MBONE: Multicasting Tomorrow's Internet
Nobody really foresaw the exponential growth of the Net, or if they did, they probably expected that growth to slow well before it reached its current level. The evidence for this fact lies in the history of the Internet's addressing technology. In the Internet's beginning, the addressing system was constructed to enable a total of 64 addresses. Since that time, the addressing system has been expanded, but the Internet is running out of IP (Internet Protocol) addresses so quickly that developers are working furiously to create a new system that will enable everyone on the planet to have one or more Internet addresses.
This unexpected growth points to the fact that the Internet's original purposes are largely irrelevant to what you can do with it today. Who would have guessed that millions of users would fight out issues in Internet newsgroups, or that the newsgroups themselves would become the focus of outrage and outrageous arguments in the U.S. Congress? Who could have predicted that you'd be able to fire up a World Wide Web browser and order CDs, pizzas, computer equipment, and even condoms? Who would have foreseen the Internet as a value-added tool for entertainment companies, or as a technology for offering frog-dissection simulations? Indeed, who in their right mind would have even begun to suggest that you could hear e-mail addresses and Web URLs while cruising the highway listening to your radio?
The MBONE has nothing to do with the Net's original intentions. Back then, nobody could have predicted the possibility of real-time multimedia over a global network of networks, because neither the network nor multimedia were in place. From that perspective, the need did not yet exist for the convergence of networking and multimedia technologies that comprises the MBONE, but the need for it, or at least the desire, eventually set in. If you ask some Internet users today, they may tell you that the network still doesn't need this convergence. Some users feel that the Internet's tools are already sufficiently advanced for their purposes, or that the Net is already too busy and that multicasting will simply destroy it.
Whether or not a technology is strictly necessary isn't always the issue. It could be argued, after all, that television wasn't necessary, and many critics will insist that it still isn't. The way that television has changed North American society, everything from its culture to its economy, cannot be argued, however, so at least it has been significant. The difference between necessary and significant has a great deal to do with whether or not you're talking about foresight or hindsight. Necessity is something you predict; significance is something you see only with after the-fact analysis.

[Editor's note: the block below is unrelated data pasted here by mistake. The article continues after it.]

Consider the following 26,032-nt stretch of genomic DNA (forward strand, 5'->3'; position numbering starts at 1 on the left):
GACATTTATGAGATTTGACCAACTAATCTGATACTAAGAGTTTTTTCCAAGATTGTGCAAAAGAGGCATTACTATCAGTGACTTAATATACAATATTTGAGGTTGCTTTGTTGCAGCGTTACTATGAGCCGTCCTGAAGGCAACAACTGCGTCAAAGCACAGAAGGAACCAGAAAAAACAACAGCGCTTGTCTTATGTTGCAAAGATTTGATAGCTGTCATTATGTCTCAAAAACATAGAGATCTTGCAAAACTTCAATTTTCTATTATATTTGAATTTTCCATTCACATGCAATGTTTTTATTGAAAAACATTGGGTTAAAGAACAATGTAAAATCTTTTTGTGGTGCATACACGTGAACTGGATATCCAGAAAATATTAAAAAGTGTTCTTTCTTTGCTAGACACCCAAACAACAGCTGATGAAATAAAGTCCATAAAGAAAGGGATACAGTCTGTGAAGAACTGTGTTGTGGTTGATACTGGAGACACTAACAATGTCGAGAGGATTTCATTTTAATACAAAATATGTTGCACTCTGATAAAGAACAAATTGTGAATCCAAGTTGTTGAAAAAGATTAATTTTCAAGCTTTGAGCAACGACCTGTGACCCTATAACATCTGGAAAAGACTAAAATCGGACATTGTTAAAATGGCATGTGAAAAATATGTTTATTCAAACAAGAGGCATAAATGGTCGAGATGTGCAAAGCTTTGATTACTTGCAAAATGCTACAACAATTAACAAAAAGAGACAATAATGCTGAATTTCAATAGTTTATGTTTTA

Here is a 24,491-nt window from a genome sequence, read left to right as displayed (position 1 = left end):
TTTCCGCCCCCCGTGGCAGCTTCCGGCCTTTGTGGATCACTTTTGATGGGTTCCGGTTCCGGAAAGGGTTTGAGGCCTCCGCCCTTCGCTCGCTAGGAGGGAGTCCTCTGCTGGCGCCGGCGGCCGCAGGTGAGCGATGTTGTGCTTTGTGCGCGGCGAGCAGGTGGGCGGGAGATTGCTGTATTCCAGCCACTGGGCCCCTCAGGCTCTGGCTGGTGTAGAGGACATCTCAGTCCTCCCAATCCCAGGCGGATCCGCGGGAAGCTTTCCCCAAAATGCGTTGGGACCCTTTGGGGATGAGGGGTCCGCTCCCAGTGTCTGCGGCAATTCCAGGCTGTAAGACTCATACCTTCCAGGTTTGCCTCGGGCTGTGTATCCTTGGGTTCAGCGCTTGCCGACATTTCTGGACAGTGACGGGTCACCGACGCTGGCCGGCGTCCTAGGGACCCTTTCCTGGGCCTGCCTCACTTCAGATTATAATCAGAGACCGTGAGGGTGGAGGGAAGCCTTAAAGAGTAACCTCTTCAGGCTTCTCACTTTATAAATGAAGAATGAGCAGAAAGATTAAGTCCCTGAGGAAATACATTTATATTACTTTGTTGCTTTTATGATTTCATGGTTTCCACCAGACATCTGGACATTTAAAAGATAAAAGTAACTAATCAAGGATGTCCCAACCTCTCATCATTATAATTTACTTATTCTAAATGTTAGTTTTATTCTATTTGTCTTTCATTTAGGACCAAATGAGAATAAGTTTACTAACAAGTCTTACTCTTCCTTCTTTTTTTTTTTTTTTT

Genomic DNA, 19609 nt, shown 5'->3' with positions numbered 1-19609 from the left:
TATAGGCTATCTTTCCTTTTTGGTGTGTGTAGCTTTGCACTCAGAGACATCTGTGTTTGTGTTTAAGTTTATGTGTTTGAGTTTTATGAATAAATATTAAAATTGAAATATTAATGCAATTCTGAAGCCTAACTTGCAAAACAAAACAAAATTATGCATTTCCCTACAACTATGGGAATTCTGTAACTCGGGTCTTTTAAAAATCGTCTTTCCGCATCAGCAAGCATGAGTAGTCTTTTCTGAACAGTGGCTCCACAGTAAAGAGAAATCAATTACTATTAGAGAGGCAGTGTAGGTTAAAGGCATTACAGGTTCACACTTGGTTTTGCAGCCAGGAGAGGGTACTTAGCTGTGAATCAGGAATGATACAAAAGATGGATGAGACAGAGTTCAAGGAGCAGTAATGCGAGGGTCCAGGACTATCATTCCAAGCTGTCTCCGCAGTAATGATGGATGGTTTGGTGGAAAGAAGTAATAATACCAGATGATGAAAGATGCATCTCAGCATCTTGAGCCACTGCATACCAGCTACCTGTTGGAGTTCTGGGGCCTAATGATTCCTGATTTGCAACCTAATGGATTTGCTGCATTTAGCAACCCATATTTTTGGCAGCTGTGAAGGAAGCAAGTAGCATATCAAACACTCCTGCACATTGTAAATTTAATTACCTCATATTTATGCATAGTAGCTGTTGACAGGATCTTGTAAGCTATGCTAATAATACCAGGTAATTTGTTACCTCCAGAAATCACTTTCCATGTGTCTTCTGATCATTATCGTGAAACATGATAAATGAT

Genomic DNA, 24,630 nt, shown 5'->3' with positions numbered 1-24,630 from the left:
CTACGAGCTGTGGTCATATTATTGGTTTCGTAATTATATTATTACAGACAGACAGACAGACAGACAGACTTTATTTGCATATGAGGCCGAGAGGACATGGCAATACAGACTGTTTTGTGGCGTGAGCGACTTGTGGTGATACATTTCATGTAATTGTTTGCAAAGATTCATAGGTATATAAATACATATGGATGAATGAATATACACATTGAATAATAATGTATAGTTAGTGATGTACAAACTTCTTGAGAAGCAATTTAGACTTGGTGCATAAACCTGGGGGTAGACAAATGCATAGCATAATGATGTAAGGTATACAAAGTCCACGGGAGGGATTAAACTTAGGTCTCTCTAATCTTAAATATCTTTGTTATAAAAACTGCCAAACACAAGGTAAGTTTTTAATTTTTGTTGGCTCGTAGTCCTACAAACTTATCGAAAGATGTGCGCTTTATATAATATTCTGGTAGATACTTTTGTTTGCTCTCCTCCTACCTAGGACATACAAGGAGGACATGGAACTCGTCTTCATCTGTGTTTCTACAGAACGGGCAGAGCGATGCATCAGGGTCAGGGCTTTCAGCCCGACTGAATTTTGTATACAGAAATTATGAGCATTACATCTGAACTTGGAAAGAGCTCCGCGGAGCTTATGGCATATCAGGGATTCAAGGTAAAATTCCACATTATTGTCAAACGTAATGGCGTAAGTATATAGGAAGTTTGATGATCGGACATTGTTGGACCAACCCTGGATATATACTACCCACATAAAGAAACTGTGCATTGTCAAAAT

At this stage in the MBONE's history, we remain firmly in the area of foresight. We simply have no idea how significant these new technologies will prove to be. As far as necessity is concerned, we wouldn't be writing this book if we didn't believe that the MBONE was much more than a toy. In fact, we predict that multicasting, and the multimedia capabilities that go with multicasting, will become at least as important to the Net's future as the World Wide Web is today.
Why "at least?" Because the Web, for all its current glory, is a relatively slow means of disseminating essentially printed information. The Web is evolving with the introduction of technologies (such as Sun's HotJava, which enables built-in programs) and the incorporation of a variety of document types into the browsers; but not much exists on the Web that couldn't be done, often better, on paper. Although paper documents cannot provide easy-to-use hypertext links, too many Web documents contain hypertext whose primary purpose is to disguise that the site itself doesn't offer much. The authors of these documents seem to think that if they provide enough links, users will feel that the authors have given them something.
The MBONE promises to do for Internet information what the telephone did for letter-writing, what the motion picture did for reading, and what television did for nearly all paper publications -- change it completely, whether for the better or for the worse. Video (through television) and audio (through radio) are such dominant forms of information dissemination today that any technologies that make use of them automatically vault to the center of media and popular attention. Make those technologies interactive, and the MBONE will be at its best. Although interactive technologies are currently not as popular as passive media such as TV and radio, the growing interest in multimedia CD-ROMs and computer games suggests that this fact may be changing.
So far, this book has insisted that the MBONE has enormous potential. For the remainder of this chapter, let's examine that potential in greater detail. Specifically, let's look at how the MBONE will affect business, entertainment, and education. As you're reading, keep in mind that very little of this potential has been realized yet, but also remember that the MBONE has reached a stage of development which makes it possible to say that these projections are not just pie in the sky.
Still, keeping the current limitations of the MBONE in mind is extremely important. If you're waiting breathlessly for the capability to see numerous live concerts happening simultaneously via videoconferences and live radio broadcasts, you're going to be disappointed, at least for now. The MBONE simply isn't designed to do all that. On the other hand, advances in multimedia and data compression promise that the Internet itself will focus more attention on multimedia, and you can definitely expect more downloadable information in a variety of media formats in the near future. The result -- being able to experience multimedia and even real-time communication online -- will at least be similar.
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